Why does it happen? A few reasons for bad self-service include:

It is badly designed. A badly designed self-service is difficult to use. Ideally, a UX designer should be involved in creating a good self-service. The benchmark is that 50% of calls should be handled in self-service within 6 months of implementation, else it is best to remove it and then review what did not work.

It’s time-consuming. A caller may get frustrated if a bot/IVR is asking too many questions before providing a service/giving information.

The task isn’t suited to self-service. Self-service should be selected for repetitive, transactional tasks that can be completed faster via self-service than by a live agent. For example, a cancellation.

The customer doesn’t like self-service. Some customers prefer self-service and others don’t. Some may need a live agent to guide them the first few times. Knowing your customer profiles can help you decide which customers to divert to self-service, and/or guide them.

How to measure it? CES And FCR.

First call resolution (FCR) is a good measure to apply to your self-service. If your Self-service results in an escalation or a repeat call, consider it a minus point. Also, use surveys to measure Customer effort (Customer Effort Score or CES) at the end of each transaction.

How to fix it?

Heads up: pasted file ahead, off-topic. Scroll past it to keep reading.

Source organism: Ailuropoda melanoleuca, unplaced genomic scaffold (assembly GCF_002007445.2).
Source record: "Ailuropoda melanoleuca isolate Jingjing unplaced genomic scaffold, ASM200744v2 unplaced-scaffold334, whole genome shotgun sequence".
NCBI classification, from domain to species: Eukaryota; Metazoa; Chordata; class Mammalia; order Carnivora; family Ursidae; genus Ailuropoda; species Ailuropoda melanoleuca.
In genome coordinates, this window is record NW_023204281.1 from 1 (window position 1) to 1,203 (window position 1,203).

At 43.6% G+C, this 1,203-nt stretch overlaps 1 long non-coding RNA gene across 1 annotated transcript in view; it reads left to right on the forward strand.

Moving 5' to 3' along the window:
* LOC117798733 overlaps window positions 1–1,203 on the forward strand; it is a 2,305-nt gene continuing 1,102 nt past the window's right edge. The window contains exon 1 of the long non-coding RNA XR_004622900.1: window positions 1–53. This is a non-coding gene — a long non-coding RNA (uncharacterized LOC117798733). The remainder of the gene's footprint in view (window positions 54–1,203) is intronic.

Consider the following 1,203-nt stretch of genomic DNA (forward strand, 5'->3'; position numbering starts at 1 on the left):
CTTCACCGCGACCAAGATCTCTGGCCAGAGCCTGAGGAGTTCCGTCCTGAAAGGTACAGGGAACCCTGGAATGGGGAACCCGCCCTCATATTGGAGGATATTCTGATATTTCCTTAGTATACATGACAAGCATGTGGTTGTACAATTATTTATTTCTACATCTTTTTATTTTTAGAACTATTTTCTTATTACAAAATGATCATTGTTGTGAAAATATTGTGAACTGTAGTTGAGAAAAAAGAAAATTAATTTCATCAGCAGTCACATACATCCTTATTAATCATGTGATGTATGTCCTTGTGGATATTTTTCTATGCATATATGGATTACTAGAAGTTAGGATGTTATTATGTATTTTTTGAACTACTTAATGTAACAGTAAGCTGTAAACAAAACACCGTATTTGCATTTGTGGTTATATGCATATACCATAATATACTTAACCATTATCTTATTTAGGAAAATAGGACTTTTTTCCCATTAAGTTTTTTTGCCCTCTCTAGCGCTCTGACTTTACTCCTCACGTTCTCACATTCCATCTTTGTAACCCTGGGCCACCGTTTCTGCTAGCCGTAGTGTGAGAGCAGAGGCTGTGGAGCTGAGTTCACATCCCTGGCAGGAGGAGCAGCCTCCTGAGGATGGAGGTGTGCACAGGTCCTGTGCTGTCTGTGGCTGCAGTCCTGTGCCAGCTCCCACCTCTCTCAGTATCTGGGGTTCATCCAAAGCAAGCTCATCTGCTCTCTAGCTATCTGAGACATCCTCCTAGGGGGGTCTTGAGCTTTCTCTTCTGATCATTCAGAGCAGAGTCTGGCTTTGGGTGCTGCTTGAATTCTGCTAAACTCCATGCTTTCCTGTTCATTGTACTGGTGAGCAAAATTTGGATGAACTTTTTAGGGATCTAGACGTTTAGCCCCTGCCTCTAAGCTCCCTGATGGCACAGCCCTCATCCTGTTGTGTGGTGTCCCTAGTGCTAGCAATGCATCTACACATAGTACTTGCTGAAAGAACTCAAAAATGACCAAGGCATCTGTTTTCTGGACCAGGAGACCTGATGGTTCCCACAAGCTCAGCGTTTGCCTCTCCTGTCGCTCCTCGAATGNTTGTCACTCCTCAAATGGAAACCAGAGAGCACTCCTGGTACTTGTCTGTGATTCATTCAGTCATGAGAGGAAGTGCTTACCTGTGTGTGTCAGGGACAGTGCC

Keep a live agent handy. Implementing a perfect self-service loop takes time. Defining fallback rules for your self-service help. For example, if your bot/conversational IVR doesn’t understand customer requests after 1-2 tries, it should immediately connect to a live agent.

Create a self-learning system. An AI-powered bot will learn from its mistakes. For example, if the caller wants to know how to fix a product and the bot connects it to the wrong resource, they will express some dissatisfaction. The bot can divert to a live agent. The live agent will connect to the correct resource, and the bot will learn from this mistake, and next time connect the user to the right resource.

(Also Read: Guidelines for Implementing Self-Service)

Rude or insensitive agents

What’s the issue? This one is self-explanatory. Rudeness leads to unhappy customers

Why does it happen? Overworked agents may be rude. Untrained agents may come across as rude. And connecting customers belonging to one culture with agents belonging to another culture can lead to the perception of rudeness, even if none was intended.

How to measure it?CSAT